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Lyceums of Crescent Mills & Plumas County, California

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  • Bent the Spritualist (deceased)
    The machinations of the Spiritualist movement included an ambition to employ the methods of the Lyceum movement (see remote file) research Might Maggie O'Leary's 1st husband, referred to by her 2nd...
  • Outlaw Billy Thompson (b. - 1893)
    a member of the Hough-Lowry Gang : see timeline that includes clippings" Plumas County Bulletin (Greenville, California); 16 Mar 1887, Wed., Page 3 (in hiding) Plumas County Bulletin (Greenville,...
  • Francis Gleason, gold rush prostitute (1827 - d.)
    lived in a mining camp called Rich's Bar in Plumas Co., CA on 1860 with her daughter Ella who was then five. research This may be Francis Lowes of the 1850 census of Claveras Co. That would indee...
  • Feather River Bulletin (Quincy, California) 03 Nov 1883, Sat Page 3
    Arabella Elizabeth Young (1841 - 1922)
    The Young and Garvin families lived next door to each other in sparsely populated Indian Valley in 1860. ~• see family #s 1085 and 1086 in the 1860 United States Federal Census.... So was this how Ar...

Background and Focus

"Lyceum movement started in the 19th century in the United States to foster adult education. It took its name from the Lyceum, a school near Athens where philosopher Aristotle lectured to students. The movement promoted adult education through lectures and debates in which speakers like Ralph Waldo Emerson spoke on platforms to teach about areas such as science, literature or moral philosophy. The movement also promoted activities to encourage the building of libraries and general participation in other reform movements. The movement began to decline with the outbreak of the Civil War."

Purpose of Project

Conceived to better understand the social fabric of Quincy, Crescent Mills, Taylorsville, Greenville in the 19th century. The goings-on in a series of cultural productions shepherded by William Leek in Indian Valley and nearby communities. The players (and those excluded = the Maidu) create an interesting portrait.

The township of Plumas was divided along a mountain ridge distinguishing Plumas (proper) from Indian Valley in 1855. Indian Valley is to the north of its neighboring American River valley to the south.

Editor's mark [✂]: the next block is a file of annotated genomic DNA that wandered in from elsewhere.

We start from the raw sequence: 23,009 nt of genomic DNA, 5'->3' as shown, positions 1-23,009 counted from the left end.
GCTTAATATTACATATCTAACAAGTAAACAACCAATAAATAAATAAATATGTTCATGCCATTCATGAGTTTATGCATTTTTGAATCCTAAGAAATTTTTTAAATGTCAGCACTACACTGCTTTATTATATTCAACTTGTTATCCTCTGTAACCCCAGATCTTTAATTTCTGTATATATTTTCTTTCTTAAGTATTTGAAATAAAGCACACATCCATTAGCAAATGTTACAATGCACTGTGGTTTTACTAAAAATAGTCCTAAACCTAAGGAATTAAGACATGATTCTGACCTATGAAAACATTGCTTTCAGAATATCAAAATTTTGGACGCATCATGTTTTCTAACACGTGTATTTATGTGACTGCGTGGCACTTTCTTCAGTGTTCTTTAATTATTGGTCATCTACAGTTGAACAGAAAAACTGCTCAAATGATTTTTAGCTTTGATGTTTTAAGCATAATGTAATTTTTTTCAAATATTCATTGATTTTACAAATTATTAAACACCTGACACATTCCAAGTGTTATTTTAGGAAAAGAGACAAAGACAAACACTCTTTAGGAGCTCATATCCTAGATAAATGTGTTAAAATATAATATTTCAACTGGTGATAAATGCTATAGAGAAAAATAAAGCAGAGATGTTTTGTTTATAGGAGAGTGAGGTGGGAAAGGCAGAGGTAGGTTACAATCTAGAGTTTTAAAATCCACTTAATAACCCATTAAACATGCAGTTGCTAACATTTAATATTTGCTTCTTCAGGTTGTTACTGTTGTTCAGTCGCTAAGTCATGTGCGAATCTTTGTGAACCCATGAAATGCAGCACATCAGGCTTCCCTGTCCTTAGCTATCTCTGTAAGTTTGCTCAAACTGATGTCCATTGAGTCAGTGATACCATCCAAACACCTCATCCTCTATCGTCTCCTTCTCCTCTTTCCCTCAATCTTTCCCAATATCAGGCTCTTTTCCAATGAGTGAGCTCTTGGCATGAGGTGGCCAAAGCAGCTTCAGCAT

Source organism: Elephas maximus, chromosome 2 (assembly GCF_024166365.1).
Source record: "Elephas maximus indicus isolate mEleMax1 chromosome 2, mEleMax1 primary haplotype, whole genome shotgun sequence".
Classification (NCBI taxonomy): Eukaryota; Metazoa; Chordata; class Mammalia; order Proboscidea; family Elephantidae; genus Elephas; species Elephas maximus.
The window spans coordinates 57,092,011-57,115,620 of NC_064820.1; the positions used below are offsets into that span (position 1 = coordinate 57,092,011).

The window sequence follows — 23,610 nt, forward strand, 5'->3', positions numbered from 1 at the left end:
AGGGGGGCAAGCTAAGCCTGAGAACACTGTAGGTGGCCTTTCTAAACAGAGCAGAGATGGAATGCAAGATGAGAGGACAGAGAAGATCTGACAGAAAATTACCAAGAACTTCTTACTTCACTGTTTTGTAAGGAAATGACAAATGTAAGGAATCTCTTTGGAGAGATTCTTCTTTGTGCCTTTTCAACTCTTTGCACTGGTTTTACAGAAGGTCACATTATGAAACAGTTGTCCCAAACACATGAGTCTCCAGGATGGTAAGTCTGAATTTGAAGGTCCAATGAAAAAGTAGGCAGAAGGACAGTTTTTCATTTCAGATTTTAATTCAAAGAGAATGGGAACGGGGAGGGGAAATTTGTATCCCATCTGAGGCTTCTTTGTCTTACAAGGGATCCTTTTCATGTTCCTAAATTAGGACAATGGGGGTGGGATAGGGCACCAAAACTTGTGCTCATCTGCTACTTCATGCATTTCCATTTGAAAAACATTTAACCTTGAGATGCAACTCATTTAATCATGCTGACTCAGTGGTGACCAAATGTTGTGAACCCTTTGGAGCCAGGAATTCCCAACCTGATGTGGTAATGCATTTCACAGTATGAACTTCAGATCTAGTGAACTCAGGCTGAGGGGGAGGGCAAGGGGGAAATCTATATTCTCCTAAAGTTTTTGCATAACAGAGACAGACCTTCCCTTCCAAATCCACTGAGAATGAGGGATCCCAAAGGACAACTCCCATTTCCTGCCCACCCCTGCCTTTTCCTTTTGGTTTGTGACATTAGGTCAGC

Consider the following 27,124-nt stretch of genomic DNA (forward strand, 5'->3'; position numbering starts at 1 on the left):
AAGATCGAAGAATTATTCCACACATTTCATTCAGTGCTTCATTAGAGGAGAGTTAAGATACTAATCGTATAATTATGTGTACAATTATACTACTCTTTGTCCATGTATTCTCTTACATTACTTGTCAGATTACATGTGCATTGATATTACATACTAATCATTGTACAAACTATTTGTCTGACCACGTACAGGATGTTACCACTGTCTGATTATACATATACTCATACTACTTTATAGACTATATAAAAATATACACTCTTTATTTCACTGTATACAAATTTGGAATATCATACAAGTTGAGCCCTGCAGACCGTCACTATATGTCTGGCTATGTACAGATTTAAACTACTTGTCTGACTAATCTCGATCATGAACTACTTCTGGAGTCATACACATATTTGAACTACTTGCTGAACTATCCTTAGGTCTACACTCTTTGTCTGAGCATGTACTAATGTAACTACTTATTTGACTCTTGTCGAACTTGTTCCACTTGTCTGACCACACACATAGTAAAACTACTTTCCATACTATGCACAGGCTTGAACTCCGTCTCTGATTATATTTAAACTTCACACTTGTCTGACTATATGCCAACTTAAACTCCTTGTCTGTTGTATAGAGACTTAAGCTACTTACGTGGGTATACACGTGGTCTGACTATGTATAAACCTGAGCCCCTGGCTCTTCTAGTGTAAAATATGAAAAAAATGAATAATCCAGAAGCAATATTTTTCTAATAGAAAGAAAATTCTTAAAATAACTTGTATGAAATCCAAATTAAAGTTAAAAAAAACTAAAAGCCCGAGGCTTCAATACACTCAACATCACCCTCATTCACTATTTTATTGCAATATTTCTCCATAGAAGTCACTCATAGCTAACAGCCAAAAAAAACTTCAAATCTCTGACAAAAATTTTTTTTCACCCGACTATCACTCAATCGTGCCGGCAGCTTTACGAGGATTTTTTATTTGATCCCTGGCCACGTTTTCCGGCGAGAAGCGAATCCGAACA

• A gathering place for the people of Plumas County who participated in these presentations organized for several years by William Howard Leek (at right), an educator. The Location was in Plumas County, California, in the gold-rush era.
  • Also included are other notable people who lived in this set of small, out-of-the-way Sierra Mtn. communities.
  • Documents have been assembled in this project to better understand the people who participated in several Lyceums, social gatherings, and theater groups. The sources allowed for the expansion of an appreciation of Plumas County families.



Extra-curricular gatherings of young people (and adults) in the interest of developing many skills were widespread in this era. The Lyceum movement shows up across the nation. In a twist from common traveling shows, these were local productions.
Minstrel themes, singing, plays, debates... all were quite common. Topics are indicative on what was part of contemporary culture and value systems of the day.
Adult members of casts also belonged to the Masons. Witness Finley McLennan , for one. Finley married another player, Jennie Roedde, the sister of Annie who later died of the plague.


footnote 1: Evidently the play was a perennial favorite. It was shown in the county many years before: Feather River Bulletin (Quincy, California) 06 Feb 1869, Sat., Page 2.
footnote 2: Blacks in CA, 1870 United States Census = 2,845 ; in Plumas Co. = 2 (Abba Fort (GA domestic), Stanton Johnson (Jamaican miner)
Blacks in CA 1880: 3,470 ; in Plumas Co, = 2 (Stephen Johnson; b. England (1829) miner; Stephen Josephes (SC) (1811) prospector
footnote 3: "Although anti-miscegenation amendments were proposed in United States Congress in 1871, 1912–1913 and 1928, a nationwide law against racially mixed marriages was never enacted. Prior to the California Supreme Court's ruling in Perez v. Sharp (1948), no court in the United States had ever struck down a ban on interracial marriage."
footnote 4: Native American miscegenation laws
footnote 5: There were at least two Taylor families living in the area: one, of TN; one of PA (not related).
footnote 6: The Feather River, named by Spanish explorer Captain Luis Arguello as Río de las Plumas in 1820.
footnote 7: Do not forget the Chinese community. They do not make much of an appearance in the newspapers of the day until it was time for tax assessments. See: A complete tax list (1880) appears in the Feather River Bulletin (Quincy, California) 04 Dec 1880, Sat., pages 1 and 4